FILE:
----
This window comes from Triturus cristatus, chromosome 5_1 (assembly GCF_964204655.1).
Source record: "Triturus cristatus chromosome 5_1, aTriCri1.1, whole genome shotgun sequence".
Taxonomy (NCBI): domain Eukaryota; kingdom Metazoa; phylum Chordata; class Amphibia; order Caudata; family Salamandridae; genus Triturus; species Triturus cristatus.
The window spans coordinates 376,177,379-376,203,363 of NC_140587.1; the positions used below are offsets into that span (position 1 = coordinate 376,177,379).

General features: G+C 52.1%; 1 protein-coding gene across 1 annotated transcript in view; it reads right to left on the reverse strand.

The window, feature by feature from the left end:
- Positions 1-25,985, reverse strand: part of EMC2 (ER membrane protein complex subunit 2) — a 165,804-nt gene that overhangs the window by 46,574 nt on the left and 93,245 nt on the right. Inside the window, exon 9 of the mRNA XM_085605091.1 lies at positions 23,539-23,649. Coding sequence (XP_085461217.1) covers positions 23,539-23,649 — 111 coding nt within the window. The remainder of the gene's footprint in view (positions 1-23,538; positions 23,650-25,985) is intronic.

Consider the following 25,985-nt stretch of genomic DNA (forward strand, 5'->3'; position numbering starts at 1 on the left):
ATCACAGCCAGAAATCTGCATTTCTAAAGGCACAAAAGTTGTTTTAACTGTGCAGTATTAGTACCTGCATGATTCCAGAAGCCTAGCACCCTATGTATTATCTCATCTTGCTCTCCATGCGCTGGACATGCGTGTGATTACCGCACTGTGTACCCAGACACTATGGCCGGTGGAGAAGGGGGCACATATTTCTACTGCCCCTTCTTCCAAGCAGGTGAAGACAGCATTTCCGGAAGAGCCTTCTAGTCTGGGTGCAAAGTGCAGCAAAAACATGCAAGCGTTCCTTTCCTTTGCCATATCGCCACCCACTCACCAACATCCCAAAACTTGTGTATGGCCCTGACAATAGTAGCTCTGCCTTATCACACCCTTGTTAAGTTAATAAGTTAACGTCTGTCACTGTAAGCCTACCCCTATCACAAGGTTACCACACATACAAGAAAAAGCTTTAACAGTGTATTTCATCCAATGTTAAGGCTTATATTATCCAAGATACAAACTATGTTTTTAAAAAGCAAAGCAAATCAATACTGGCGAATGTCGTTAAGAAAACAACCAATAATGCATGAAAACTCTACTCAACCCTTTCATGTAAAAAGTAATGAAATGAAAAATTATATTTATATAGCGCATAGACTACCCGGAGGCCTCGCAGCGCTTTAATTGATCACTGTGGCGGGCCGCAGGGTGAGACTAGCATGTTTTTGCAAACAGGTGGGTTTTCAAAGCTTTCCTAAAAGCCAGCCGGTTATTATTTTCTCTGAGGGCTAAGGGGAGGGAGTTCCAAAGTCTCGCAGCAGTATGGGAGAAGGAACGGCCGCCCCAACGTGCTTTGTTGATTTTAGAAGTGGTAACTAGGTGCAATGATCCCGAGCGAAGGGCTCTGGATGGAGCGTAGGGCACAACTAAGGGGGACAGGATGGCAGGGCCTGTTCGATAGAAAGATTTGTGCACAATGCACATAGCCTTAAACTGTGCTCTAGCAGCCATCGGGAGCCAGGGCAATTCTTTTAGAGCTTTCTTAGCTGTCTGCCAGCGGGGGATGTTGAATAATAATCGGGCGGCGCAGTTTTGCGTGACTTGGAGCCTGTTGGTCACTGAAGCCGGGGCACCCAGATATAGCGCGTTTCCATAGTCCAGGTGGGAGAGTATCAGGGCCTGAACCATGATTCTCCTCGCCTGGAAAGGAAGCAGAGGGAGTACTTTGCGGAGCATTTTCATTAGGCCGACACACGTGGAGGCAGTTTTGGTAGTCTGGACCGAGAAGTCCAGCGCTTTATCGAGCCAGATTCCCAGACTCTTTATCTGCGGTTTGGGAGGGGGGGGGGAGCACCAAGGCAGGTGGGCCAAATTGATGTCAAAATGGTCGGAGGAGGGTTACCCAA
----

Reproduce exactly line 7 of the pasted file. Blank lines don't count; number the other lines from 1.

- Positions 1-25,985, reverse strand: part of EMC2 (ER membrane protein complex subunit 2) — a 165,804-nt gene that overhangs the window by 46,574 nt on the left and 93,245 nt on the right. Inside the window, exon 9 of the mRNA XM_085605091.1 lies at positions 23,539-23,649. Coding sequence (XP_085461217.1) covers positions 23,539-23,649 — 111 coding nt within the window. The remainder of the gene's footprint in view (positions 1-23,538; positions 23,650-25,985) is intronic.